Traditional output filtering methods, which are commonly used in other contexts, such as email spam detection or website content moderation, do not directly apply to AI systems.

Unlike static text-based platforms, AI-generated content is dynamic and context-dependent, making it challenging to develop effective filtering algorithms. Additionally, AI-generated responses often involve complex language patterns and nuances that may evade traditional filtering techniques.

Strengthening internal prompts

Strengthening internal prompts involves embedding safeguards directly into the system prompts that guide artificial intelligence applications. These safeguards can manifest in various forms, such as explicit instructions, repeated reminders, and the use of delimiters to separate trusted instructions from user inputs.

Delimiters are unique strings of characters that distinguish system prompts and user inputs. To ensure effectiveness, delimiters are complemented with input filters, preventing users from incorporating delimiter characters into their input to confuse the LLM. This strategy reinforces the LLM's ability to discern between authorized instructions and potentially harmful user inputs, enhancing overall system security.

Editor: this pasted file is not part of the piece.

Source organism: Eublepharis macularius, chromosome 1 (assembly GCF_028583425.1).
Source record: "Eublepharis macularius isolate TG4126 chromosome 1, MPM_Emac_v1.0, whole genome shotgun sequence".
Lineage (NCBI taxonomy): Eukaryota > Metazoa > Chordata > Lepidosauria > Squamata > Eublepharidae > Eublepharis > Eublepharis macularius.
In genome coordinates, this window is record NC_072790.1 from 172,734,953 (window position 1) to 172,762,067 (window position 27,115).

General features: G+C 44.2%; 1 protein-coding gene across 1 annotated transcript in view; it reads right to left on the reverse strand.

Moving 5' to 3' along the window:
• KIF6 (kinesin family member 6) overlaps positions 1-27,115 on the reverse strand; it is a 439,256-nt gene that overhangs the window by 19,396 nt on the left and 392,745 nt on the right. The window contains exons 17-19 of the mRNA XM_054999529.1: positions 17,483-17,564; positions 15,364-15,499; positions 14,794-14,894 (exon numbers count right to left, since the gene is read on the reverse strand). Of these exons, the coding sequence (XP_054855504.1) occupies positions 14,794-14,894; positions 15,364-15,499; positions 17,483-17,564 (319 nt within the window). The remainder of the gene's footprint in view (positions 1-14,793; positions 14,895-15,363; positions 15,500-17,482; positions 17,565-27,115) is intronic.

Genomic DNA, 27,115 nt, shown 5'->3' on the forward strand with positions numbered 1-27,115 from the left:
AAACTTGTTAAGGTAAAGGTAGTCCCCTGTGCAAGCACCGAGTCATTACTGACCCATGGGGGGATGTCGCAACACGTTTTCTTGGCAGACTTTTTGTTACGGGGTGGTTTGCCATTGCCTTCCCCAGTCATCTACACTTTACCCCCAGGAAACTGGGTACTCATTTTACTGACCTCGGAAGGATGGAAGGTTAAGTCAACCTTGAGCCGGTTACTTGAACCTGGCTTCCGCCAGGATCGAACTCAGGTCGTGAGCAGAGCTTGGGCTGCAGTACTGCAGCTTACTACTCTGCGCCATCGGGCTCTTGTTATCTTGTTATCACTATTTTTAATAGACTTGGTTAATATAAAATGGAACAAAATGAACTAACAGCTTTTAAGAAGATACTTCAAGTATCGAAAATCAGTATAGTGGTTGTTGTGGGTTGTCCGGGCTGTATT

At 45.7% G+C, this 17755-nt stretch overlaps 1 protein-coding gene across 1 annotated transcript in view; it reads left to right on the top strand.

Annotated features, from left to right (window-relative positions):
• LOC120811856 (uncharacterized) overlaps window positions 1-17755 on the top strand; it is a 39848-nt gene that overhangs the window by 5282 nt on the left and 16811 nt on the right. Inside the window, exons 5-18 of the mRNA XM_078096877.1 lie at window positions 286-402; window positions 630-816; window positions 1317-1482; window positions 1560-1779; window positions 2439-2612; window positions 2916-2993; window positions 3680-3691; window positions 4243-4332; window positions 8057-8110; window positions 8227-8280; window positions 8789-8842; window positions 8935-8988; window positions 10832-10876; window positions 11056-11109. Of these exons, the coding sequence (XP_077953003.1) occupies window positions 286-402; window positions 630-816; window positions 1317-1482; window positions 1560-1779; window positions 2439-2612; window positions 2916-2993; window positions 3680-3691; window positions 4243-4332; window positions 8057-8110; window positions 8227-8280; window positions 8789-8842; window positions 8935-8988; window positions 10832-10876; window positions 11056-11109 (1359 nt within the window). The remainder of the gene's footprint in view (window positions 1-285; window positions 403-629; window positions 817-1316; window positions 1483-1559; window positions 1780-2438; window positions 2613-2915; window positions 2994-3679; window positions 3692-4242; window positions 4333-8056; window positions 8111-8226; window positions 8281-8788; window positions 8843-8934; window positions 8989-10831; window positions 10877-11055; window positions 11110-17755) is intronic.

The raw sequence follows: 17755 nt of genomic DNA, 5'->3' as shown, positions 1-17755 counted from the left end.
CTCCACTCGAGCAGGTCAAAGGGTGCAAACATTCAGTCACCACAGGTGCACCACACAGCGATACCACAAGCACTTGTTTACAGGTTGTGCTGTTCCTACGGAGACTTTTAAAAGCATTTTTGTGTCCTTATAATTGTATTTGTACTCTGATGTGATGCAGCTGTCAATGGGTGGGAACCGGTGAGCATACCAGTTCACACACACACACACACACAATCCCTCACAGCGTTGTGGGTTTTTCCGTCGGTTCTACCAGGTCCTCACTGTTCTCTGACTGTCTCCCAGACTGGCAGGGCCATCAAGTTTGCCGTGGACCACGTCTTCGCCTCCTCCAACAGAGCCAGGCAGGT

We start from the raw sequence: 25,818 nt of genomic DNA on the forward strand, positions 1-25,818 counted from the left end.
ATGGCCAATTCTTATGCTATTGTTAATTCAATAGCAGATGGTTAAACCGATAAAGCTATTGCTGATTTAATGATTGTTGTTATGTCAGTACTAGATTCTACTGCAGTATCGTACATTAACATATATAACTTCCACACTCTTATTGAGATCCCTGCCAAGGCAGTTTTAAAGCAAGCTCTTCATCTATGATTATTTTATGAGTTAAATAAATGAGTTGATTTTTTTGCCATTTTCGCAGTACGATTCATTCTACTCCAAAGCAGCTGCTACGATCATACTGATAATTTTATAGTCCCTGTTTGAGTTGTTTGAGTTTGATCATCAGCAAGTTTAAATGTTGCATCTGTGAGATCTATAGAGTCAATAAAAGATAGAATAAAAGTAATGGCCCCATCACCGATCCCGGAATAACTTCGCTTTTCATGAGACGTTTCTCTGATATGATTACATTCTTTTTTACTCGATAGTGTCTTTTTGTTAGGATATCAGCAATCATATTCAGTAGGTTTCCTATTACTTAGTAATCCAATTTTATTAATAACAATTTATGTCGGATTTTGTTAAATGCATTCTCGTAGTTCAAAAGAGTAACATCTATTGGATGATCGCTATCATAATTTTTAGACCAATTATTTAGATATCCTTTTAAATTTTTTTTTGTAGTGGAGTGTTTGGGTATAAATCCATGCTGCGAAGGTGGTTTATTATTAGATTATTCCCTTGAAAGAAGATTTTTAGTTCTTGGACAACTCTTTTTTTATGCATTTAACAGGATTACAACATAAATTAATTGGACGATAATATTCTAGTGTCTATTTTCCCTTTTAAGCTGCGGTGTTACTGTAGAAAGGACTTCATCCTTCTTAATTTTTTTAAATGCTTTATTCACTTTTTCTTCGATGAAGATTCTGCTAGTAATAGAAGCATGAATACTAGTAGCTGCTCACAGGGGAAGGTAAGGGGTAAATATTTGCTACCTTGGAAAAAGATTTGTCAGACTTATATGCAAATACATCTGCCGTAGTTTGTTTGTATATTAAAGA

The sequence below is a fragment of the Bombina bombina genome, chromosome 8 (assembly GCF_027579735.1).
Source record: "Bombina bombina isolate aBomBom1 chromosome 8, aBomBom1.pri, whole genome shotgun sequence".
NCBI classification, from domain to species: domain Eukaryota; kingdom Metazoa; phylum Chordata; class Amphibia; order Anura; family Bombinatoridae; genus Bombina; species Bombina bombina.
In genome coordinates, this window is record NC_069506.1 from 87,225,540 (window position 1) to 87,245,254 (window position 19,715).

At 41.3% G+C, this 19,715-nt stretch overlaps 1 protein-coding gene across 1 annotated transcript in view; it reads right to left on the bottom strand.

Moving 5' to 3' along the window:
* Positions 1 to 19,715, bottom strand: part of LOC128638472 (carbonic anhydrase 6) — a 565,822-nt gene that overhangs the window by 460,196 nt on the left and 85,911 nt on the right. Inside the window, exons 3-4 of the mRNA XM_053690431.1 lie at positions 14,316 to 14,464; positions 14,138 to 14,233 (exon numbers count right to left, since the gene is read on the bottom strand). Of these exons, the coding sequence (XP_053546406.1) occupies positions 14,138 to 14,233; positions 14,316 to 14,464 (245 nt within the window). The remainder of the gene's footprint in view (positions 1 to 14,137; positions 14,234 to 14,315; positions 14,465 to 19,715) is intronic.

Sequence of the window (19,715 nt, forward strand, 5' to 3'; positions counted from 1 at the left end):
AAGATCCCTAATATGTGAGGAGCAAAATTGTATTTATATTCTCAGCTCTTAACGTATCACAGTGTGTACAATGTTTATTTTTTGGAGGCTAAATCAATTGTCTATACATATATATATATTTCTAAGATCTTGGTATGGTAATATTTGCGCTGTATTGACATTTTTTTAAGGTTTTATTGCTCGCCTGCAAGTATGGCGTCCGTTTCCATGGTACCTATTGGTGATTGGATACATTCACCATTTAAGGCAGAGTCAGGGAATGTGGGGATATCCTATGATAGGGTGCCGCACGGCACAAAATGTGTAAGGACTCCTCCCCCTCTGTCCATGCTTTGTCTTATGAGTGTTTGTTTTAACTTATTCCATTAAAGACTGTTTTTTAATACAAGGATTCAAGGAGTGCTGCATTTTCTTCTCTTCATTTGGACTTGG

However, despite their robustness, such prompts are not entirely immune to manipulation. Even with stringent safeguarding measures in place, clever prompt engineering can compromise their effectiveness. For instance, hackers may exploit vulnerabilities through prompt leakage attacks to access the original prompt and craft convincing malicious inputs.

Large language model testing

Regularly testing LLMs for vulnerabilities related to prompt injection is essential for proactively identifying and mitigating potential weaknesses before they are exploited. This process entails simulating diverse attack scenarios to assess the model's response to malicious input and modifying either the model itself or its input processing protocols based on the findings.

Conduct thorough testing employing a range of attack vectors and malicious input instances. Periodically update and retrain models to enhance their resilience against emerging and evolving attack methodologies.

Pro Tip